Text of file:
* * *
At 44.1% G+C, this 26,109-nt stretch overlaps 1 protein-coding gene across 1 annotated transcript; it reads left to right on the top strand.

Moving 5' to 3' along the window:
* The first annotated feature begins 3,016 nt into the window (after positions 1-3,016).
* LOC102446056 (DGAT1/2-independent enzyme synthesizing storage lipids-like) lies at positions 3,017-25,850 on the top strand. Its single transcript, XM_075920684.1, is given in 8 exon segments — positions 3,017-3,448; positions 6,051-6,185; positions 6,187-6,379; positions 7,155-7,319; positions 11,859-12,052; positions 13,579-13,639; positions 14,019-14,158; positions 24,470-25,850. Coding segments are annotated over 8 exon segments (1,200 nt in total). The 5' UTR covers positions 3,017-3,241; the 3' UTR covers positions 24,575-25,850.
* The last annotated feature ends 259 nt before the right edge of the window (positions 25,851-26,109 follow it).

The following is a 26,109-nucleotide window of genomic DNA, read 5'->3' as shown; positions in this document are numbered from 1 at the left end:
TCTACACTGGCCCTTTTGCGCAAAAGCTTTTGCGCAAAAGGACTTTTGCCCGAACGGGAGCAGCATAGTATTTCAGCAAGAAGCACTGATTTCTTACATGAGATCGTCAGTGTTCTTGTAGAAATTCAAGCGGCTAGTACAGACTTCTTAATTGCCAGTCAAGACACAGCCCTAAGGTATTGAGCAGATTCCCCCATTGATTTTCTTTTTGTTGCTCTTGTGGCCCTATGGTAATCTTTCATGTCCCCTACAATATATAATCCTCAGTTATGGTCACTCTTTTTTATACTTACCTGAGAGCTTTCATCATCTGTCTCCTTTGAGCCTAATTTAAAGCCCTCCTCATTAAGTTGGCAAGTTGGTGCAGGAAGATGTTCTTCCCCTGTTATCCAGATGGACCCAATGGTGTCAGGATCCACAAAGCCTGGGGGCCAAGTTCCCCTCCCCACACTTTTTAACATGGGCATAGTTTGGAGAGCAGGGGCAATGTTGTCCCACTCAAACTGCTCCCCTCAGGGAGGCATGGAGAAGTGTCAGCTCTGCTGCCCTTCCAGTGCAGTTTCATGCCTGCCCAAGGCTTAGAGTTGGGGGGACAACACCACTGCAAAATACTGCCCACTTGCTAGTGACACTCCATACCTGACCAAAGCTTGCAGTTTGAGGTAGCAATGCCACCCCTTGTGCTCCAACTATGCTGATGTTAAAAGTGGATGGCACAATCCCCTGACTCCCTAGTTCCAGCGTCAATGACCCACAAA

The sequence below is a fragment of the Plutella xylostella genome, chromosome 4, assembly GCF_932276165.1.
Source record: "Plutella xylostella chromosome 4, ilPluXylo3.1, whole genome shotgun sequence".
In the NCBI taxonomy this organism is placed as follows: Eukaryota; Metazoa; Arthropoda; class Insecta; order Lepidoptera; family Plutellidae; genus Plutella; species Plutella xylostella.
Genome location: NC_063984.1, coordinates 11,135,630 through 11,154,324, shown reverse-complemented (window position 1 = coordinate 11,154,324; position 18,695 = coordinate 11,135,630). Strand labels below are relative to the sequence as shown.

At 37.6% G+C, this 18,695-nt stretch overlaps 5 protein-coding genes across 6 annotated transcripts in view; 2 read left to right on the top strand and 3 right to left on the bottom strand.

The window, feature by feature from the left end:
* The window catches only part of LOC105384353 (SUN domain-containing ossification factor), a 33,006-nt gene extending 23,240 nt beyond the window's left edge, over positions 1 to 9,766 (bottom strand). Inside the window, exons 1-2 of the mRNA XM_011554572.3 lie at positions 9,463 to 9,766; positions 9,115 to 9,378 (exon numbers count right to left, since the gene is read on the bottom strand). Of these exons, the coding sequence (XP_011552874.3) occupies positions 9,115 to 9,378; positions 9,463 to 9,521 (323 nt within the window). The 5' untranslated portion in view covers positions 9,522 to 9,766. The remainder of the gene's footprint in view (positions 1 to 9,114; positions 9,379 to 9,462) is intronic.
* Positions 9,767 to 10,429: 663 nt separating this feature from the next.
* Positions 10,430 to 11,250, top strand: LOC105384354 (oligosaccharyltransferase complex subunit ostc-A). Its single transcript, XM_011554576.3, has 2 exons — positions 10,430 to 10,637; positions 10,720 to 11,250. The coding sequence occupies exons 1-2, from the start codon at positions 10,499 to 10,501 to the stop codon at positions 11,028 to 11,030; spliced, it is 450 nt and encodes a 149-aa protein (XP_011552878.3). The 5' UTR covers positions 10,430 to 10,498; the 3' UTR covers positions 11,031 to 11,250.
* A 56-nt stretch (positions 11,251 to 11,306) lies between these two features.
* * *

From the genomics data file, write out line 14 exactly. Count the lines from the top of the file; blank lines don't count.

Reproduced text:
* The window catches only part of LOC105384353 (SUN domain-containing ossification factor), a 33,006-nt gene extending 23,240 nt beyond the window's left edge, over positions 1 to 9,766 (bottom strand). Inside the window, exons 1-2 of the mRNA XM_011554572.3 lie at positions 9,463 to 9,766; positions 9,115 to 9,378 (exon numbers count right to left, since the gene is read on the bottom strand). Of these exons, the coding sequence (XP_011552874.3) occupies positions 9,115 to 9,378; positions 9,463 to 9,521 (323 nt within the window). The 5' untranslated portion in view covers positions 9,522 to 9,766. The remainder of the gene's footprint in view (positions 1 to 9,114; positions 9,379 to 9,462) is intronic.